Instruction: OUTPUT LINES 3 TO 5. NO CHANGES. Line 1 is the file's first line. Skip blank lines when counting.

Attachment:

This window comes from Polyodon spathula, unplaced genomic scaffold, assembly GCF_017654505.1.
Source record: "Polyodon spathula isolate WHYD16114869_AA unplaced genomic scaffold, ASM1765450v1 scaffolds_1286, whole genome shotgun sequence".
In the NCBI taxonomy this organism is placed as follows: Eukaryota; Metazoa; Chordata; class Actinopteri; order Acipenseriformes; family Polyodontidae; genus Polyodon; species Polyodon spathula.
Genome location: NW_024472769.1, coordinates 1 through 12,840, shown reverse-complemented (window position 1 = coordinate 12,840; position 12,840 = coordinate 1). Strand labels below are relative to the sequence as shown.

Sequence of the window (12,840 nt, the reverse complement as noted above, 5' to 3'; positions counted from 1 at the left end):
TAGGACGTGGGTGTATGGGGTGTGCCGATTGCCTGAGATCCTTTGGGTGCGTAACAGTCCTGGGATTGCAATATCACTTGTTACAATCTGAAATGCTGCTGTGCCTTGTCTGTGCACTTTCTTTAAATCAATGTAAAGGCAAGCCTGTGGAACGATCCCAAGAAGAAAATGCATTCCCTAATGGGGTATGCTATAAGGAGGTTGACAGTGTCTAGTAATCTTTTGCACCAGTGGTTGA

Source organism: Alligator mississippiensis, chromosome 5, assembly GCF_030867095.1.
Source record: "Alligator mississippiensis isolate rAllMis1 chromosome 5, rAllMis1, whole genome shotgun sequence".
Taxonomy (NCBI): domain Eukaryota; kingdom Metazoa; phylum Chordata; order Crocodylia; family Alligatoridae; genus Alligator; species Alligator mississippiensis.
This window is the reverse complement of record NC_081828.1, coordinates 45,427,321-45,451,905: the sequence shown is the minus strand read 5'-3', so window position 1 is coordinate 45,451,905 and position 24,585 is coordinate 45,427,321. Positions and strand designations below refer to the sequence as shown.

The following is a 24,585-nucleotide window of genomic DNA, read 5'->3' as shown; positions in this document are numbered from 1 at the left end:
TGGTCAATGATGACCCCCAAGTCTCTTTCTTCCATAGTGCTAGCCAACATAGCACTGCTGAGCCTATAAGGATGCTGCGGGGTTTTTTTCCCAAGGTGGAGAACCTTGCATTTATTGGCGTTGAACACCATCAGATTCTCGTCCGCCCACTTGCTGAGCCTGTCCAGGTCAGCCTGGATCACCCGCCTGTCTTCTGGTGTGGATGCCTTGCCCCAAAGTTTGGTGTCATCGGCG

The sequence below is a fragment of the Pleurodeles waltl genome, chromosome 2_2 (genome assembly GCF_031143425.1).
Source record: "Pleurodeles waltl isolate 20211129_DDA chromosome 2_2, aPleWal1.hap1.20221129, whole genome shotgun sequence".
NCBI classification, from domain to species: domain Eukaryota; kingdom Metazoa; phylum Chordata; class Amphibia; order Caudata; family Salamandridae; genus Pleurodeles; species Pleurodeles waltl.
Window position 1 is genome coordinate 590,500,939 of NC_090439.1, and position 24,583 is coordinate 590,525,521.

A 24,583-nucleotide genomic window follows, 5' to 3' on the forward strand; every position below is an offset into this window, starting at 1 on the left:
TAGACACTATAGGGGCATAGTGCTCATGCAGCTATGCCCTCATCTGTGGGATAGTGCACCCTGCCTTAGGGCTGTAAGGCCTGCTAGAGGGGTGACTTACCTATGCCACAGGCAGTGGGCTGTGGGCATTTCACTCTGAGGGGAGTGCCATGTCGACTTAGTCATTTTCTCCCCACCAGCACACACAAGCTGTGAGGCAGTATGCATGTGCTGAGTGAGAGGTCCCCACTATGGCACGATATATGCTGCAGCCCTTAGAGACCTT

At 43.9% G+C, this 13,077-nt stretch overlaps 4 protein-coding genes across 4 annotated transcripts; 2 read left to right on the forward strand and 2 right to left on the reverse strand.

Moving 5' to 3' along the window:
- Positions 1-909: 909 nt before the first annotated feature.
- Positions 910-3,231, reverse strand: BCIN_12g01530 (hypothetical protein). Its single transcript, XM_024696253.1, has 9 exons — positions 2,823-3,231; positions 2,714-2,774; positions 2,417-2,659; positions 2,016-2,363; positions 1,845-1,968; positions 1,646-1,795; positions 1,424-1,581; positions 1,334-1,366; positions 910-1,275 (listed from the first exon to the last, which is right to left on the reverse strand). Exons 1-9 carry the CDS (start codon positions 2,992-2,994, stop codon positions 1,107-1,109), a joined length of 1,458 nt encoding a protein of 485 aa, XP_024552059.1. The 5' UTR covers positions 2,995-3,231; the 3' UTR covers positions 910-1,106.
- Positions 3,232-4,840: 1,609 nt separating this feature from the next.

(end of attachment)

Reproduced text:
In the NCBI taxonomy this organism is placed as follows: Eukaryota; Metazoa; Chordata; class Actinopteri; order Acipenseriformes; family Polyodontidae; genus Polyodon; species Polyodon spathula.
Genome location: NW_024472769.1, coordinates 1 through 12,840, shown reverse-complemented (window position 1 = coordinate 12,840; position 12,840 = coordinate 1). Strand labels below are relative to the sequence as shown.

Sequence of the window (12,840 nt, the reverse complement as noted above, 5' to 3'; positions counted from 1 at the left end):